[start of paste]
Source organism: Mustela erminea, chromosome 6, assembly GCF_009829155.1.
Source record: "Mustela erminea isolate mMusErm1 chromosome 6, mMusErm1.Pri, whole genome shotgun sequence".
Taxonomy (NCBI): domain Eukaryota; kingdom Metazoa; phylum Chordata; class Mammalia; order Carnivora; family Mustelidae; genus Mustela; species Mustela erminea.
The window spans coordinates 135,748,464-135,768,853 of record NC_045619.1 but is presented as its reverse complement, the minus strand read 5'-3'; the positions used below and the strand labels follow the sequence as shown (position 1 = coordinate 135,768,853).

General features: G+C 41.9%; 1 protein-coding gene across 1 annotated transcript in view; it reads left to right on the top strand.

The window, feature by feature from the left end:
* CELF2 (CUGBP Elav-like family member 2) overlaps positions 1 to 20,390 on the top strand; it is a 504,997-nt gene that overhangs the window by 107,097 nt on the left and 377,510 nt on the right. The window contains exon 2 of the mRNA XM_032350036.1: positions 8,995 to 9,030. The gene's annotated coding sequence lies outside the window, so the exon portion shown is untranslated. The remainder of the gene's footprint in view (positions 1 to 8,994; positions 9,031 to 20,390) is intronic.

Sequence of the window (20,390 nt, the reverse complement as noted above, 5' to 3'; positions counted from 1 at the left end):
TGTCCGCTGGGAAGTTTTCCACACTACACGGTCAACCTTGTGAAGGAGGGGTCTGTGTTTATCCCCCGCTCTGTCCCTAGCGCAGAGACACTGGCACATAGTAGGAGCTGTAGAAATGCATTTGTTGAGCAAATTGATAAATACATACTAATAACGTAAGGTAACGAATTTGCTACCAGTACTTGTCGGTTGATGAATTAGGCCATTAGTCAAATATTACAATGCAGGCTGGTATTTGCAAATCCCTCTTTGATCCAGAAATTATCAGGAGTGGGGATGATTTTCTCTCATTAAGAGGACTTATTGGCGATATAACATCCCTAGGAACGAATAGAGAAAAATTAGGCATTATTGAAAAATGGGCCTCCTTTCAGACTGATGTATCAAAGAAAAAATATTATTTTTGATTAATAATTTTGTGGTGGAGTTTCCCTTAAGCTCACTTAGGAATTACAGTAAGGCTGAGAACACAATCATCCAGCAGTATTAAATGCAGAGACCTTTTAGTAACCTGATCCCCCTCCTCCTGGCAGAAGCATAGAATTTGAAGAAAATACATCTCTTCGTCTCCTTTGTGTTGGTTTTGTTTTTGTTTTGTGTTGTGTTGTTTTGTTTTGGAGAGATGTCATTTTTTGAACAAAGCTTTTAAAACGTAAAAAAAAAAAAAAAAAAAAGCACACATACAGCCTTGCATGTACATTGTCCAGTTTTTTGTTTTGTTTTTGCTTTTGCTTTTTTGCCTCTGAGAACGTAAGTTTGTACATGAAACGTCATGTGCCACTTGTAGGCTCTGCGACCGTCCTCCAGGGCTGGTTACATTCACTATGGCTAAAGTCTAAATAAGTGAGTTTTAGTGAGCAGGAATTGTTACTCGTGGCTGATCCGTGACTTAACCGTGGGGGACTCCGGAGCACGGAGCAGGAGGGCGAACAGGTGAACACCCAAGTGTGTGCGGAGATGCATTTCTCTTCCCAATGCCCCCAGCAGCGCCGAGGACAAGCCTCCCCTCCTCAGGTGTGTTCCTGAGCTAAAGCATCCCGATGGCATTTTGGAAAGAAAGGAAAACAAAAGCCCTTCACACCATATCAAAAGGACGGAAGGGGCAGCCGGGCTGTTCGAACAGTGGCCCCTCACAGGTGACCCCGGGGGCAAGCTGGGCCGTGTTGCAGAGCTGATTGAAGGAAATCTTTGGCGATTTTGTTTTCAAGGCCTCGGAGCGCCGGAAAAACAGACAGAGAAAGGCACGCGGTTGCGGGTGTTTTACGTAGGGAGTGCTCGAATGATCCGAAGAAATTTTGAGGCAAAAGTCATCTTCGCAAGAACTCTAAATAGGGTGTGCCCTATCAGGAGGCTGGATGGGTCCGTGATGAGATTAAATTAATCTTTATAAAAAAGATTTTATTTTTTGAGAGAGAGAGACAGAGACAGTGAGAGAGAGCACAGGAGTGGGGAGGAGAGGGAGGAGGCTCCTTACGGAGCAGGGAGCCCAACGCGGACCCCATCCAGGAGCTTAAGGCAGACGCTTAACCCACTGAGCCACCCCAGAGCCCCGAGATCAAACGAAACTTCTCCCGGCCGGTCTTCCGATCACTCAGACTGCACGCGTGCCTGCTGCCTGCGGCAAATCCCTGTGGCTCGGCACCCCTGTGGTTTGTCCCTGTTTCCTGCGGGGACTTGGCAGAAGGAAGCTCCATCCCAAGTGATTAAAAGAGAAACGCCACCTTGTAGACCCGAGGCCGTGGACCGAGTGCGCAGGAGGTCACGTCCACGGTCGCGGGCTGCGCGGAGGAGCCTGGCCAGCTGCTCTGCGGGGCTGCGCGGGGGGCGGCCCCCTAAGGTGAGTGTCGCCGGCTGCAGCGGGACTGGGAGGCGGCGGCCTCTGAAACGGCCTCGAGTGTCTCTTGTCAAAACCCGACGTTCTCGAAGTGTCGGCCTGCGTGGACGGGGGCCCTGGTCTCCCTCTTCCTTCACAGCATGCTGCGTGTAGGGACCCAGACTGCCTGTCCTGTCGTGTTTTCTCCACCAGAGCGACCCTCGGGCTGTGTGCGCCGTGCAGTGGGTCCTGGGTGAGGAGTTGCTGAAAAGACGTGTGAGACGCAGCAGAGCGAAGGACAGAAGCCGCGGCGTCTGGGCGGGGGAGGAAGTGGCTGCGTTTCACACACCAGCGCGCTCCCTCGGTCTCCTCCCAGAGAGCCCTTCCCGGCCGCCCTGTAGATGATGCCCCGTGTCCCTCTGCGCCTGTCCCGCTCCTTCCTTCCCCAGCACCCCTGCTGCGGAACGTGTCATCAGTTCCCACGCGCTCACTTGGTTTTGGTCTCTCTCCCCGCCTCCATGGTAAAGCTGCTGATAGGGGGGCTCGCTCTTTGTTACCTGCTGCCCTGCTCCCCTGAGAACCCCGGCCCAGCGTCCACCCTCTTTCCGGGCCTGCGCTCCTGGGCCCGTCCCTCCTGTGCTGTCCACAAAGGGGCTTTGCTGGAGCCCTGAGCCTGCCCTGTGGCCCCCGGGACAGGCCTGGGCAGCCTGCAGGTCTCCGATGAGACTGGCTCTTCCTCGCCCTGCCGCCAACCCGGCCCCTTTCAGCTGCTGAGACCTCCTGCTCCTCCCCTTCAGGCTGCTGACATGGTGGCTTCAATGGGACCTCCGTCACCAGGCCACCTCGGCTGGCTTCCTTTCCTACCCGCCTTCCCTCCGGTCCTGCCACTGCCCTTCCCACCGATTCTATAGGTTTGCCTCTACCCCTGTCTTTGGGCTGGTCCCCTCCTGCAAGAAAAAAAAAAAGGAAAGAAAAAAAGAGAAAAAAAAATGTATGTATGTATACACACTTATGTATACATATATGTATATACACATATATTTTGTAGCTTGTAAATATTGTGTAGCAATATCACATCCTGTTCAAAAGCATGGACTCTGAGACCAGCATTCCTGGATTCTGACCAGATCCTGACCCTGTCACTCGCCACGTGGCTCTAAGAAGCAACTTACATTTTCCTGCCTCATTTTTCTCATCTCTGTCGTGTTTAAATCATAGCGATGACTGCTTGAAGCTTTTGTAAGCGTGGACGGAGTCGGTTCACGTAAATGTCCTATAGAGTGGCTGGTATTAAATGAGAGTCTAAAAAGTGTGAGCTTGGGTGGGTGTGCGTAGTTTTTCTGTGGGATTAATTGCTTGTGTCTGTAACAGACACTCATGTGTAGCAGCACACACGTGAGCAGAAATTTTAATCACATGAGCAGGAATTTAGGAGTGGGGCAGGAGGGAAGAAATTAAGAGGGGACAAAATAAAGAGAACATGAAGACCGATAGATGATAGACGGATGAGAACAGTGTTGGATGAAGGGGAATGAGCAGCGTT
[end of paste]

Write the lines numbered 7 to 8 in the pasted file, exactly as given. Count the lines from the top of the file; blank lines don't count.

* CELF2 (CUGBP Elav-like family member 2) overlaps positions 1 to 20,390 on the top strand; it is a 504,997-nt gene that overhangs the window by 107,097 nt on the left and 377,510 nt on the right. The window contains exon 2 of the mRNA XM_032350036.1: positions 8,995 to 9,030. The gene's annotated coding sequence lies outside the window, so the exon portion shown is untranslated. The remainder of the gene's footprint in view (positions 1 to 8,994; positions 9,031 to 20,390) is intronic.

Sequence of the window (20,390 nt, the reverse complement as noted above, 5' to 3'; positions counted from 1 at the left end):